The George Burgess Magrath Library of Legal Medicine
In 1933, Frances Glessner Lee made an additional gift to establish the George Burgess Magrath Library of Legal Medicine, as a resource for the new academic department. Ten years later, Harvard's Board of Overseers appointed her as its honorary curator, and she continued to acquire and donate rare and contemporary books, journals, and manuscripts in legal medicine and medical jurisprudence.
Highlights of the Magrath Library include rare trial accounts, works on criminology, toxicology, and poisoning, including a 15th century Italian manuscript of Petrus de Abano’s De Venenis, a 1498 printing of Sebastian Brant's Stultifera Navis ("Ship of fools") and a collection of unique material concerning Charles J. Guiteau, the assassin of President James A. Garfield, with poems written by Guiteau while in prison, his own copy of his autobiography The Truth and the Removal, and the diary of his spiritual counselor, William Watkin Hicks. The Magrath Library also contains the John Rathbone Oliver Criminological Collection, with trial transcripts, rare pamphlets, broadside ballads, newspaper clippings, journal extracts, prints and engravings, and ephemera dealing with murder cases, executions, prisons, and criminal behavior generally, from the late 17th century through the early 1930s. John Rathbone Oliver (1872-1943), Harvard graduate, priest, classical scholar, and physician specializing in psychiatry, was the Chief Medical Officer to the Supreme Bench of Baltimore from 1917 until 1930. He was a great-grandson of the brother-in-law of the murdered physician George Parkman (1790-1849), and to this fact he attributed his initial interest in criminology and criminal psychiatry. Dr. Oliver donated his collection to Harvard in 1936 to add a key historical component to the Magrath Library.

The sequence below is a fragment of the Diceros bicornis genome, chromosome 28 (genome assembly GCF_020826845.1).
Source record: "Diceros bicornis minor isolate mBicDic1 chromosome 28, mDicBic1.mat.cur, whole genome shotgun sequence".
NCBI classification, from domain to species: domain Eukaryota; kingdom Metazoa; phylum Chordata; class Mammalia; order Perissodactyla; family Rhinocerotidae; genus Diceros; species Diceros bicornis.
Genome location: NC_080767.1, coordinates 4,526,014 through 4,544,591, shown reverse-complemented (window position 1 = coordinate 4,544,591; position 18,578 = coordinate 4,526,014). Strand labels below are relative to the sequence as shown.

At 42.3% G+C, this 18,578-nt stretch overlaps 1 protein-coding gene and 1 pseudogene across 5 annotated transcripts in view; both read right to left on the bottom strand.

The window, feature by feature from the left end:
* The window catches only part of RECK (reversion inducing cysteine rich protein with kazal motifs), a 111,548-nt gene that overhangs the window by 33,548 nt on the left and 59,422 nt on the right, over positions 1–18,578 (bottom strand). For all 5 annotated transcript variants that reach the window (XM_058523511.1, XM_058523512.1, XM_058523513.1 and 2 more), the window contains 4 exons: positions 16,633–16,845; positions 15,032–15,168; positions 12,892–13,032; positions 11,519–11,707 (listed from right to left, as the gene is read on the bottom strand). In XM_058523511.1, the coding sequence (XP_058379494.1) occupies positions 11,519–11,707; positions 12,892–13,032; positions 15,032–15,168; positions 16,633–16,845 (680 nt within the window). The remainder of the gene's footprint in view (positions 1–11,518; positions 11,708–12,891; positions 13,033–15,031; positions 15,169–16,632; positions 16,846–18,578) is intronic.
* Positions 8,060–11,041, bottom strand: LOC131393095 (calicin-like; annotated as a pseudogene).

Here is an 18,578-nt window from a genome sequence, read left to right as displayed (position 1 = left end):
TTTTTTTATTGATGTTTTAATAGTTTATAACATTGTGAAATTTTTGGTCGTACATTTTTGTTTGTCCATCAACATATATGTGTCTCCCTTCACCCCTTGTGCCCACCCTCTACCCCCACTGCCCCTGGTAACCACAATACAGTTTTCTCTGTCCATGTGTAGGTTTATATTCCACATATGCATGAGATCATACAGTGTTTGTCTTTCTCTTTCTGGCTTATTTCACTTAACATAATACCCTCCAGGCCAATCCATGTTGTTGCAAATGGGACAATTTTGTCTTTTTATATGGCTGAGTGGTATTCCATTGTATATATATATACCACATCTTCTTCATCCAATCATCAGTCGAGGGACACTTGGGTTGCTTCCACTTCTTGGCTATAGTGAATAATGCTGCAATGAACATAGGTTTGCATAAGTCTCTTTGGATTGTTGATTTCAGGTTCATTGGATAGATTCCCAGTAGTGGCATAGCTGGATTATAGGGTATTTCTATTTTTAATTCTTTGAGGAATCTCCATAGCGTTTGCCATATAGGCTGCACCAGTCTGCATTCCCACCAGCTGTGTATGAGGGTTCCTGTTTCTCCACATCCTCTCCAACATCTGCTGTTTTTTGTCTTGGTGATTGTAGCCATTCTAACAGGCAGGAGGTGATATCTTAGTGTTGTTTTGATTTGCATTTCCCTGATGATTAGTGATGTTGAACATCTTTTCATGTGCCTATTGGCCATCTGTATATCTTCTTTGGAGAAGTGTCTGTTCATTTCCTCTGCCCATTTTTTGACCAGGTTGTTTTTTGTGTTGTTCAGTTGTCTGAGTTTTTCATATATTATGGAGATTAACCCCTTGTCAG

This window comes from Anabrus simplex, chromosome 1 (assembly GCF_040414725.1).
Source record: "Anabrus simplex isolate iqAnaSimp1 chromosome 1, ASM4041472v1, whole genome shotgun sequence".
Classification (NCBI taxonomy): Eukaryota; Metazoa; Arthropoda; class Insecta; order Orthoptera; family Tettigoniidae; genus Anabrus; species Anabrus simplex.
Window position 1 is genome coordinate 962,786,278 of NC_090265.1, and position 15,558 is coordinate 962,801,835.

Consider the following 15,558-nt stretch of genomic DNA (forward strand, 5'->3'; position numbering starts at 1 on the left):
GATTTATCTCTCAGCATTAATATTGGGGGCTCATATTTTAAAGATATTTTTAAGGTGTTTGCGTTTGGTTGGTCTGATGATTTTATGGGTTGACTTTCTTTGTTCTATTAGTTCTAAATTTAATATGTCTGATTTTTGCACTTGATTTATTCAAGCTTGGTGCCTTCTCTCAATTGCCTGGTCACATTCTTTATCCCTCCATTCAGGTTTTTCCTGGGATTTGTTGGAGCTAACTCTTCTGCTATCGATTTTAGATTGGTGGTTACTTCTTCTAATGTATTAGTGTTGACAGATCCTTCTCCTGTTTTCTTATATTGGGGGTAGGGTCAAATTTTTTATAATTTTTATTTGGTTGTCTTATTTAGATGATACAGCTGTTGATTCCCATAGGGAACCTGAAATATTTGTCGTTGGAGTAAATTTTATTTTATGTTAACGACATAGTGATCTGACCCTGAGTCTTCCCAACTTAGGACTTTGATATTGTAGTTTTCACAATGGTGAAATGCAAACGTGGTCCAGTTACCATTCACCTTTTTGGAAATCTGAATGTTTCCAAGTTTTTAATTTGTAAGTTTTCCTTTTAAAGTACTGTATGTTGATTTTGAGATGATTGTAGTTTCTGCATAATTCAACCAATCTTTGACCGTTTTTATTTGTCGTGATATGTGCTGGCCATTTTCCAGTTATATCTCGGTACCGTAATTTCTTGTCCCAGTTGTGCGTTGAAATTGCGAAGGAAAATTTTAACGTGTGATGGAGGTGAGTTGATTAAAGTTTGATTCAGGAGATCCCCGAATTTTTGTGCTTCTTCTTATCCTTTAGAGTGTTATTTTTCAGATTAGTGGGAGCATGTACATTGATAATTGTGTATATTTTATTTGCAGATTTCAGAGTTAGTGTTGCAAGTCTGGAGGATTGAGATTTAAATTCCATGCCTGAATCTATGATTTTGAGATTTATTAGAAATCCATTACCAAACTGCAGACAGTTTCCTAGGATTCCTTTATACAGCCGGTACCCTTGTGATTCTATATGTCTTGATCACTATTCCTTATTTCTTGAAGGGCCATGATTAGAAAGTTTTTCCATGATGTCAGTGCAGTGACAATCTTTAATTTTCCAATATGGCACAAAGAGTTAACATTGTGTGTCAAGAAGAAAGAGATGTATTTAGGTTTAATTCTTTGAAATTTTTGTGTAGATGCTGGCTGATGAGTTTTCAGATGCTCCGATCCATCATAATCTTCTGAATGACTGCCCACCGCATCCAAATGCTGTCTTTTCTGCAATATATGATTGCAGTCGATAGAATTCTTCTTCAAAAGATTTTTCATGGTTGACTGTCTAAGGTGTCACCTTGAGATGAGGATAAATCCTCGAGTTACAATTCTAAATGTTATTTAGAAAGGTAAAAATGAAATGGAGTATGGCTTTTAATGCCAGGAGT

By 1964, the Magrath Library held some 3,700 volumes; the library's holdings were transferred into the Countway following the dissolution of the Department of Legal Medicine.